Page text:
Tensions flare over poor service delivery in Mpumalanga
Overworked nurses and frustrated patients recently squared off as part of a community dialogue as communities in Mpumalanga’s Piet Retief area continue to complain about poor health care service.
Hosted by the Treatment Action Campaign (TAC) and public interest organisation Section27, the recent dialogue brought together local politicians and community members to discuss health service delivery in Mkhondo Local Municipality.
According to the TAC, department of health officials were invited to the dialogue but failed to attend. The AIDS lobby has been receiving complaints about service delivery in the area for some time and has been communicating these to the Mpumalanga Department of Health via letters and in meetings.
Many of the issues discussed at the meeting centred on the rural community of Amsterdam’s community health centre, where day nurses say they attended staff shortages lead to long wait times for patients and poor service.
Recently, community members said a local elderly man spent seven hours in the queue before being attended.
Local nurse, Sibongile Zulu* said while she understands why the community is upset, she is tired of bearing the brunt of the blame for issues she feels she cannot resolve as a health worker.
“I understand why you are angry and don’t have faith in us anymore,” said the nurse, speaking on condition of anonymity. “Our clinic doesn’t attend only the Amsterdam community but others like Iswepe, Sheepmoor and Fernie.”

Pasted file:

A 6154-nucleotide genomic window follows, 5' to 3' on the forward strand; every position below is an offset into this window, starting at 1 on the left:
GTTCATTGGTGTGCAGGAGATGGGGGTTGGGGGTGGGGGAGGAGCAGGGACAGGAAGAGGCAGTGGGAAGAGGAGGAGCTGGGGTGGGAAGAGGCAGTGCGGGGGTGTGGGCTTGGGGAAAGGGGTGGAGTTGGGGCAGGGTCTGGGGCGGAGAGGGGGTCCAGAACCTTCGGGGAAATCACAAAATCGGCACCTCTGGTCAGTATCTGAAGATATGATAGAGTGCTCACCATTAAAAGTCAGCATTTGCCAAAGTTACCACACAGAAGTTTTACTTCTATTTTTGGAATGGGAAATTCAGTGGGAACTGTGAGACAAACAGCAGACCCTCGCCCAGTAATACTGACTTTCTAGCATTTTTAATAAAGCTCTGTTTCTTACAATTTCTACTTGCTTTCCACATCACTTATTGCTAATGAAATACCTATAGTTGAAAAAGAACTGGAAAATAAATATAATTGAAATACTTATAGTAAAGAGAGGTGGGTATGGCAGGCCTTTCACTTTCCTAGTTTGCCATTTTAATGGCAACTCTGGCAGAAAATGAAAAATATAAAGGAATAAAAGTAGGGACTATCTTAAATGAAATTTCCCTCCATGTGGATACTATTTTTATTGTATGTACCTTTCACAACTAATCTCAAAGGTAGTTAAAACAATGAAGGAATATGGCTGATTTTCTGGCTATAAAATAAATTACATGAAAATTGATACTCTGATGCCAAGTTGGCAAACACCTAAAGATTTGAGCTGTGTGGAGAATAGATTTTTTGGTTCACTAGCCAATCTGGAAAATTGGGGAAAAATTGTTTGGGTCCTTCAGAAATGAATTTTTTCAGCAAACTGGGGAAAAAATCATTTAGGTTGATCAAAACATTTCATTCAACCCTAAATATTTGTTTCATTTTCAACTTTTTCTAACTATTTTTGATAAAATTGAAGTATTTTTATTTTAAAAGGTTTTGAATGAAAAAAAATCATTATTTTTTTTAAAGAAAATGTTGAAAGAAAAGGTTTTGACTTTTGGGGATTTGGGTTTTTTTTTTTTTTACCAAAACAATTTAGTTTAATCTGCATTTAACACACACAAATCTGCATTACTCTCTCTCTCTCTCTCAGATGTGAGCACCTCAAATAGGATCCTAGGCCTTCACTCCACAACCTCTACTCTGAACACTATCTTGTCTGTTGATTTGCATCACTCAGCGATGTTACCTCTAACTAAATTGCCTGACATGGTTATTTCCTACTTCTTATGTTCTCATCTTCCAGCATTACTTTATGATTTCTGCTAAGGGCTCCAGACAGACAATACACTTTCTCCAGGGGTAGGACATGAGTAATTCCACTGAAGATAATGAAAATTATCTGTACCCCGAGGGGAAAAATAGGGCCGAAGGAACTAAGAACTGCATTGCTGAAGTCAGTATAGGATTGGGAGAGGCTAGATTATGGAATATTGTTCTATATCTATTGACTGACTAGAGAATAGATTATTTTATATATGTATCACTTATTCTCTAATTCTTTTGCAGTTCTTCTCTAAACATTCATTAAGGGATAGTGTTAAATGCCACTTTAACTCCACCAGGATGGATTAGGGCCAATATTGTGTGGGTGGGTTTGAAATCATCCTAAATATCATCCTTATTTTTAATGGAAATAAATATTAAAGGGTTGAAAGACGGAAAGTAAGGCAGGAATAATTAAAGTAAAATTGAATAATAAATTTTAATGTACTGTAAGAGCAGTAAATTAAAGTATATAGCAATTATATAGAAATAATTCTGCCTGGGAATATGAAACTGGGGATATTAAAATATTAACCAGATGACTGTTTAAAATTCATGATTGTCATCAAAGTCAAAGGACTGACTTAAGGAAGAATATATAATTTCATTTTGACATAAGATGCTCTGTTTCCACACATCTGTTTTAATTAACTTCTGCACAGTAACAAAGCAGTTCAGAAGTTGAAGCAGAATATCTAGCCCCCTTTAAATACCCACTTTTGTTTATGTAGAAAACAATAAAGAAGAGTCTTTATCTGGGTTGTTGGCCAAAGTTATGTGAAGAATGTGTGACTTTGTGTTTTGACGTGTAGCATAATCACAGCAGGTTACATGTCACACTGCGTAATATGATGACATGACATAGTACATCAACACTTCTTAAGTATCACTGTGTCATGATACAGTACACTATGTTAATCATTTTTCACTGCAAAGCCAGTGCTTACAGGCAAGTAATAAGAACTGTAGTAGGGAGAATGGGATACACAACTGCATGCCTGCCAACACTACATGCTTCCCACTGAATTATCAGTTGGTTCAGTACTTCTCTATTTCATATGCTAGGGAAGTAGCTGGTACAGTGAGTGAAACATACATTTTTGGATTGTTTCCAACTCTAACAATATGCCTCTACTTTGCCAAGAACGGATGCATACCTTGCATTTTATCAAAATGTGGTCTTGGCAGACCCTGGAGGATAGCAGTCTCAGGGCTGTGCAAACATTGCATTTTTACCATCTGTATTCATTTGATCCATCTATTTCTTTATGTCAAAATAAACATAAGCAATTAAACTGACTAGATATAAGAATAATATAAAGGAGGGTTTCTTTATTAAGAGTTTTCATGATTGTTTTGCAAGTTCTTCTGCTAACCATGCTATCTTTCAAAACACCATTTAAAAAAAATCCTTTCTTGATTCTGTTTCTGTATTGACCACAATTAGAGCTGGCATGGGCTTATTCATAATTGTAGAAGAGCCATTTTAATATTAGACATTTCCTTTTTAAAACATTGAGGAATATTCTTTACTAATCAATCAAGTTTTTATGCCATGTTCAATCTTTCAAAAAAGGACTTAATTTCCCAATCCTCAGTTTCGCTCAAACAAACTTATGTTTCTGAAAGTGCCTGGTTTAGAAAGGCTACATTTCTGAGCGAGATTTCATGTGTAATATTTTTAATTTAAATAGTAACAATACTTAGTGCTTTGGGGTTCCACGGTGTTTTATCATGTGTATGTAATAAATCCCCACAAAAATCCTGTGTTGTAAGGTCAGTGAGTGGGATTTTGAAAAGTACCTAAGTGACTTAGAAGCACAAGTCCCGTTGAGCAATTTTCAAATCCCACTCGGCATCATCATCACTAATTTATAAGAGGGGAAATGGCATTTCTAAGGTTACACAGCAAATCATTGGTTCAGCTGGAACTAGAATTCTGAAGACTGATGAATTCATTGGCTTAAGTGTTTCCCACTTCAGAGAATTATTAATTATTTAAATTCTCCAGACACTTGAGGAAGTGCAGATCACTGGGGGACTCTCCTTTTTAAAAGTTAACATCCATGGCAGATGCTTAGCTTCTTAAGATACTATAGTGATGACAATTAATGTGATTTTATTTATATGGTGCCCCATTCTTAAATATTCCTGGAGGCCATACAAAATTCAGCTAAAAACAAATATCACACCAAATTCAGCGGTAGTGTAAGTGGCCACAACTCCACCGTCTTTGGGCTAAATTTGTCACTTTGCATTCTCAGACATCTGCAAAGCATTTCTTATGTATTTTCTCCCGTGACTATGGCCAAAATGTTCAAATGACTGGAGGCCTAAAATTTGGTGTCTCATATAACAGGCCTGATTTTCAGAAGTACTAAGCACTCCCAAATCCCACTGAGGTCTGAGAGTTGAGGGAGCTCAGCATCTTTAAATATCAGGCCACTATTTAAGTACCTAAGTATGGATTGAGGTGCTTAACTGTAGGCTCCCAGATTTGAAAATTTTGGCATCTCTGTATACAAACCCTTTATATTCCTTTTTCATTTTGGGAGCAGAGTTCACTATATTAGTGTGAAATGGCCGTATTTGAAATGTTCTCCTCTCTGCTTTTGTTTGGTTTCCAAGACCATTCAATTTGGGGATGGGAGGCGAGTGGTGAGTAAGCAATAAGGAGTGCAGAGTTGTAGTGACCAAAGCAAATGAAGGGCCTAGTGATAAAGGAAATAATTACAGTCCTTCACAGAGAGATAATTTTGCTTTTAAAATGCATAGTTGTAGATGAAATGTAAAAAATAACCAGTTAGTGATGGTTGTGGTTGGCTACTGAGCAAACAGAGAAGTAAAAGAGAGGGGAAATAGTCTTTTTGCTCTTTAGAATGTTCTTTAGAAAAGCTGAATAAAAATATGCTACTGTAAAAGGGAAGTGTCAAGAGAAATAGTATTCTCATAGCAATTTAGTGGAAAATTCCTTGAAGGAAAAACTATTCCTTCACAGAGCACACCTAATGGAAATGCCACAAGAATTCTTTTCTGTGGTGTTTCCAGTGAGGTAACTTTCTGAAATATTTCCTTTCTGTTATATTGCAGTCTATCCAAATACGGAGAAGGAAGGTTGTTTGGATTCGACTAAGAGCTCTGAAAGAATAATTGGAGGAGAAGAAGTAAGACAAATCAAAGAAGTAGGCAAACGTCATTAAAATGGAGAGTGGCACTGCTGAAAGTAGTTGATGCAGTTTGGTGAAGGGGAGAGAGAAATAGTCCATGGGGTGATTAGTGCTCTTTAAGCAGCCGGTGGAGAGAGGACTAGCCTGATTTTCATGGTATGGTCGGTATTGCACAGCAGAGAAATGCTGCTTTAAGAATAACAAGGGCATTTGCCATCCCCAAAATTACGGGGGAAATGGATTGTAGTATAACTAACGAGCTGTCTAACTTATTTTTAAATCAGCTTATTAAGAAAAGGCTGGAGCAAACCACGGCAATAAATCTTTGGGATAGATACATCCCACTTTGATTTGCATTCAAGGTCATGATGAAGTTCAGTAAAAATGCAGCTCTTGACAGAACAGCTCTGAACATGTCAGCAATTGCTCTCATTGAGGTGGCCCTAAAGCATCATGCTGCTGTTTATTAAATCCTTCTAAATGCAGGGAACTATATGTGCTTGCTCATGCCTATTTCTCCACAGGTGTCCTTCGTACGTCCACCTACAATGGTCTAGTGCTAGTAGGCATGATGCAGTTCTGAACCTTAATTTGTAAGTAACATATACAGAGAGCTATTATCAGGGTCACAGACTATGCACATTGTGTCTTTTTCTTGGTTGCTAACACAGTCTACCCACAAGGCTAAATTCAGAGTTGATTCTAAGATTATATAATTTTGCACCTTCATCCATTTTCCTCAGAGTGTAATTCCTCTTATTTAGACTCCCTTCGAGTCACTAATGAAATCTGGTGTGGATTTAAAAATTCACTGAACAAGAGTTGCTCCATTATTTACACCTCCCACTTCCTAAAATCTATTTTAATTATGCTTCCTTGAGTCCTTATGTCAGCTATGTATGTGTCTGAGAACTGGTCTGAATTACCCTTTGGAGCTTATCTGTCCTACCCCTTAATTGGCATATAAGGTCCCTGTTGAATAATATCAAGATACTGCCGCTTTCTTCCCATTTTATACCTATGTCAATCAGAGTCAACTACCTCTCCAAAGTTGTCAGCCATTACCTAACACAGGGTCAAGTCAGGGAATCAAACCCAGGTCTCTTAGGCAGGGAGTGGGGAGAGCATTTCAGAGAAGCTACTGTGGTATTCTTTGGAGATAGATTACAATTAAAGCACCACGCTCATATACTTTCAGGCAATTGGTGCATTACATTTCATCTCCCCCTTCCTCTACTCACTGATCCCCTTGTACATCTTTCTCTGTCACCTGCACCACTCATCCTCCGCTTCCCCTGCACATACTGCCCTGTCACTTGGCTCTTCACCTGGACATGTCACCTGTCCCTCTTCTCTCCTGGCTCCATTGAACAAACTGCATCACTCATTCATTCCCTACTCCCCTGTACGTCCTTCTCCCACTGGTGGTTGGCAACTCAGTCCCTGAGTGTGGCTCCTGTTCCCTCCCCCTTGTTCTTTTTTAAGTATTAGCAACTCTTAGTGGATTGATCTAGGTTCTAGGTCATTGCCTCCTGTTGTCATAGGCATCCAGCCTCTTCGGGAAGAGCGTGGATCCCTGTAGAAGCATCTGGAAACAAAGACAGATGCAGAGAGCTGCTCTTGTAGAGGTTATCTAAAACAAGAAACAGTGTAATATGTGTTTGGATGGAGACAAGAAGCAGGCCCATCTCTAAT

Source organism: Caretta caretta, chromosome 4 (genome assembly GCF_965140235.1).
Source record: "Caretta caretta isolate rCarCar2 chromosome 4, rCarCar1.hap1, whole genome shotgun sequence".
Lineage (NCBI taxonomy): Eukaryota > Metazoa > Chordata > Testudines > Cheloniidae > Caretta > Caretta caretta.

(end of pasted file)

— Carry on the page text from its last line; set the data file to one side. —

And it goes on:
She admitted that frustration with the high patient load has led some of her colleagues to look for work elsewhere.
The Amsterdam Community Health Centre also does not have a functional clinic committee. Local Ward 5 Counsellor Sdudla Nkambule accused the current, two-person clinic body of being a “ghost committee.”
Litany of complaints
[quote float=”right”]”Women who are the same age as me were told that we were ‘too old’ to give birth at the facility. At first, we thought it was just a joke”
“We know all the challenges because we all belong to the community,” Nkambule told OurHealth. “At least we are lucky to have such good infrastructure, but the problem is the staff attitude and waiting times.”
Nomvula Ngwenya, 33, says she has been on the receiving end of nurses’ bad attitudes.
“Last year when I was pregnant, myself and other women who are the same age as me were told that we were ‘too old’ to give birth at the facility,” she said. “At first, we thought it was just a joke until on our cards, it was written for us to go to the Piet Retief hospital to give birth.”
Nombuso Mkhwena, 24, works as a youth mentor as part of a local project. She alleged that nurses refused to give her mentee a pregnancy test.
“A nurse asked, ‘you are too young, why are you having sex?’” Mkhwena said. “She had to go an buy it from a private doctor.”
Addressing medicine stock outs are among the TAC’s highest priorities in the province, according to the TAC’s Linda Mavuso.
“TAC will continue engagement with the department of health,” said Mavuso, who added that due to largely dysfunctional clinic committees, the advocacy group has begun engaging with communities directly. “If our demands are not met, we will take further action.”
Read more on Mpumalanga’s health crisis as part of Health’e News’ “Deadly debt” series: